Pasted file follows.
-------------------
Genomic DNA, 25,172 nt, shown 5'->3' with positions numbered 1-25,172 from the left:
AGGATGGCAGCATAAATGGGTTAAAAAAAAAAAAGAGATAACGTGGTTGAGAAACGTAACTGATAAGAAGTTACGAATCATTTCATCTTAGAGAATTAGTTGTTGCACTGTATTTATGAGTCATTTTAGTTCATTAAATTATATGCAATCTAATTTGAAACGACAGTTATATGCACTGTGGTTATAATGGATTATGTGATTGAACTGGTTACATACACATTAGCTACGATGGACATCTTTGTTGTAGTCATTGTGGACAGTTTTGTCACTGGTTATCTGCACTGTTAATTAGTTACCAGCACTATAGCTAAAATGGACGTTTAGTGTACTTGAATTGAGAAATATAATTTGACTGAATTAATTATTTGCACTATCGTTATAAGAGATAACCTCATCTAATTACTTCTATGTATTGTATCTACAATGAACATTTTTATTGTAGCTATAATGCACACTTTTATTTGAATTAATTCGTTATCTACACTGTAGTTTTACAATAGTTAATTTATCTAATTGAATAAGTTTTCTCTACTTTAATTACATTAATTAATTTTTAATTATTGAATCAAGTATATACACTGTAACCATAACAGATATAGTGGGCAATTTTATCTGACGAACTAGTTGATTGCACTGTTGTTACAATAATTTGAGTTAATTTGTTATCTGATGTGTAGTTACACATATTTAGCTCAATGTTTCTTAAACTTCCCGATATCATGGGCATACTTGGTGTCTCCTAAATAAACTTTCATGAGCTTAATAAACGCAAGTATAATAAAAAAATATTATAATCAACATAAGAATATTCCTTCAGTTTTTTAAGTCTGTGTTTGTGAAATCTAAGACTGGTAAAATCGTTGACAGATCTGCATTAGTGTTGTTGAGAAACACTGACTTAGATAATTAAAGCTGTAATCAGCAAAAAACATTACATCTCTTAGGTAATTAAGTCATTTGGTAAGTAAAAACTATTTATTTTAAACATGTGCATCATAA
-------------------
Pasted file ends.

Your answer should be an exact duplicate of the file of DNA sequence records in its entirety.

Genomic DNA, 25,172 nt, shown 5'->3' with positions numbered 1-25,172 from the left:
AGGATGGCAGCATAAATGGGTTAAAAAAAAAAAAGAGATAACGTGGTTGAGAAACGTAACTGATAAGAAGTTACGAATCATTTCATCTTAGAGAATTAGTTGTTGCACTGTATTTATGAGTCATTTTAGTTCATTAAATTATATGCAATCTAATTTGAAACGACAGTTATATGCACTGTGGTTATAATGGATTATGTGATTGAACTGGTTACATACACATTAGCTACGATGGACATCTTTGTTGTAGTCATTGTGGACAGTTTTGTCACTGGTTATCTGCACTGTTAATTAGTTACCAGCACTATAGCTAAAATGGACGTTTAGTGTACTTGAATTGAGAAATATAATTTGACTGAATTAATTATTTGCACTATCGTTATAAGAGATAACCTCATCTAATTACTTCTATGTATTGTATCTACAATGAACATTTTTATTGTAGCTATAATGCACACTTTTATTTGAATTAATTCGTTATCTACACTGTAGTTTTACAATAGTTAATTTATCTAATTGAATAAGTTTTCTCTACTTTAATTACATTAATTAATTTTTAATTATTGAATCAAGTATATACACTGTAACCATAACAGATATAGTGGGCAATTTTATCTGACGAACTAGTTGATTGCACTGTTGTTACAATAATTTGAGTTAATTTGTTATCTGATGTGTAGTTACACATATTTAGCTCAATGTTTCTTAAACTTCCCGATATCATGGGCATACTTGGTGTCTCCTAAATAAACTTTCATGAGCTTAATAAACGCAAGTATAATAAAAAAATATTATAATCAACATAAGAATATTCCTTCAGTTTTTTAAGTCTGTGTTTGTGAAATCTAAGACTGGTAAAATCGTTGACAGATCTGCATTAGTGTTGTTGAGAAACACTGACTTAGATAATTAAAGCTGTAATCAGCAAAAAACATTACATCTCTTAGGTAATTAAGTCATTTGGTAAGTAAAAACTATTTATTTTAAACATGTGCATCATAA